Weeknight soup dinners are more achievable than you think.
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Tahini-Carrot Soup with Pistachios

No other food can elevate your mood the way that soup does, as it literally makes you feel all warm and fuzzy inside. So, on the days that your nose and fingertips feel borderline frostbitten and/or you’ve had a less-than-desirable day at work, a soothingly smooth bowl of soup can be everything you need to make it all feel better.

There are a few solid reasons why pureed soup should be on your radar during the colder months. For starters, it will change your mind about pouring soup from a can once you realize how uncomplicated it is to make a silky bowl from scratch. You can virtually use just about any vegetable (or combination of veggies) to make the soup. If carrots, broccoli, and asparagus tickle your fancy, they are all qualified soup candidates. For an added dose of convenience, you can even utilize frozen vegetables to achieve the ultimate soup glory.

My journey down pureed soup lane started when I had an overload of tomatoes and needed to use them before they spoiled. I cranked up my oven to 375°F, sliced the tomatoes into chunks, and roasted them with a few sprigs of thyme, garlic cloves, and a quartered small onion. With a quick whirl in the blender, the subtle sweetness and tang of the tomatoes turned into perfect bowl of creamy tomato soup. I stirred in a little warm cream and pesto sauce for the finishing touch and quickly found myself in soup heaven. I realized that this could be easily replicated with other vegetables, and immediately began plotting out future pureed soup endeavors. Here are a few easy-to-follow guidelines on how to make pureed soup without a recipe.

Pick Your Produce

You have a lot to choose from this time of year, so choose a veggie that you really enjoy. Many grocery stores carry pre-cut bags of butternut squash and cauliflower so you don’t have to prep them yourself. You can also use greens like spinach (best with frozen spinach) or kale. Beans are also great food to utilize in soup, in addition to or instead of vegetables. Simply soak a cup of dried black beans, cannellini beans, or lentils overnight, to have them ready to simmer on the stove the next day. If you’re in a hurry, you can also opt for canned.


You can prep your vegetables in a few different ways to make them easy to blend into a velvety soup. For vegetables that soften easily when cooked (greens, in particular), I recommend sautéing them in oil first until wilted. For an added kick of warm, herby flavor, add any dried spices such as thyme, oregano, or coriander at this time. Starchy vegetables like potatoes and yams can be boiled in water until tender and strained; be sure to heavily salt the water. For the vegetables that cannot withstand a rapid boil, such as broccoli, try steaming them instead. I like to roast my veggies (as I did with the tomatoes) because the process creates concentrated flavors and releases natural sugars when the veggies caramelize under high heat.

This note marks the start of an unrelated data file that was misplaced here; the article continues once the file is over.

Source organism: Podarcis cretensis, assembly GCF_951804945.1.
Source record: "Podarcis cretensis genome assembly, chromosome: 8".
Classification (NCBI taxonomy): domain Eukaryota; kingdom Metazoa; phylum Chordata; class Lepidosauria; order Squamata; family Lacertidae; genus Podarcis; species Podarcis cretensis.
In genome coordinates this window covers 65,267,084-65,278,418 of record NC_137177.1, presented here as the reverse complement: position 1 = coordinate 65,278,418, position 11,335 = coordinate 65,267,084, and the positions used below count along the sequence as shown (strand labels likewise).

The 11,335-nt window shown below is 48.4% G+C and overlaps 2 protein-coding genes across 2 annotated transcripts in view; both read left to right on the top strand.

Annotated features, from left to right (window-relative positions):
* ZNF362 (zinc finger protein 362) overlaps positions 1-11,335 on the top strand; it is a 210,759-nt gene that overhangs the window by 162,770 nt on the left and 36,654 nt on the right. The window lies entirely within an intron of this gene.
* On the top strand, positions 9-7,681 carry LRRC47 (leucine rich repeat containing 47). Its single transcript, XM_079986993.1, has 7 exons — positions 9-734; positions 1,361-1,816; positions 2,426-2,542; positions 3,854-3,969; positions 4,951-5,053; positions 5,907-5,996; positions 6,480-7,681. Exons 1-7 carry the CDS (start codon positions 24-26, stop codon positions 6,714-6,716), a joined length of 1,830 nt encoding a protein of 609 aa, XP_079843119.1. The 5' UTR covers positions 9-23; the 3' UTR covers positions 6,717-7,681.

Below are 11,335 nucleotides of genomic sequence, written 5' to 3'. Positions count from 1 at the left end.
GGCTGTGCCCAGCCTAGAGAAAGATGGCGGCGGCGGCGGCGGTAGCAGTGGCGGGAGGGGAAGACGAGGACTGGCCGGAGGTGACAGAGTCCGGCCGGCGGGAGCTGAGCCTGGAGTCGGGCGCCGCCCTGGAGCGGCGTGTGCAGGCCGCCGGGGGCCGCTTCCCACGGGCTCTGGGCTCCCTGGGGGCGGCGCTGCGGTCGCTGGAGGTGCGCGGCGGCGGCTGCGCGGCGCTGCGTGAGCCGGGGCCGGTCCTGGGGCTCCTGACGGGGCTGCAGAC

WATCH: How to Make Butternut Squash Soup


The next essential step to actualizing your dreamy pureed soup is to blend your cooked vegetables with a warm liquid. Depending on your preferences and what you have on hand, you can choose between broth (chicken, vegetable, or beef), water, or a mix of the two. (This allows you to better control the sodium levels in your food.) In a separate pot or microwaveable bowl, warm your liquid of choice, and carefully pour it into a high-powered blender along with your vegetables. Blend on the highest speed until your mixture is smooth. The warm liquid is key because it will keep your soup heated while blending it. However, when blending with heated ingredients, be sure to remove the center piece of the of blender lid to allow steam to escape. Cover the opening with a clean towel to avoid hot soup spatters. It's also smart to work in batches to prevent your blender from overcrowding. If you don’t feel like dealing with a clunky blender, an immersion blender will also do the trick.

Remember, you have control over the texture of your soup. If you like your soup on the heartier side, gradually add your liquid until it reaches the desired consistency. However, if your soup turns out thinner than you intended, adding a few slices of avocado is a great trick to thicken your soup without impacting the flavor. Once your soup is pureed to your liking, add additional salt and black pepper to taste. You may also want to consider stirring in a few tablespoons of heavy cream or coconut milk to create a silky richness. Now, pour the mixture straight from your blender into a bowl and immediately enjoy a warm spoonful of smooth, creamy soup. If your soup has lost some of its heat, pour the soup into a saucepan and warm it on the stove.

I’d advise you to have your rubber spatula handy to scrape out any remaining soup trapped at the bottom of your blender. You don’t want any of that velvety goodness to go to waste.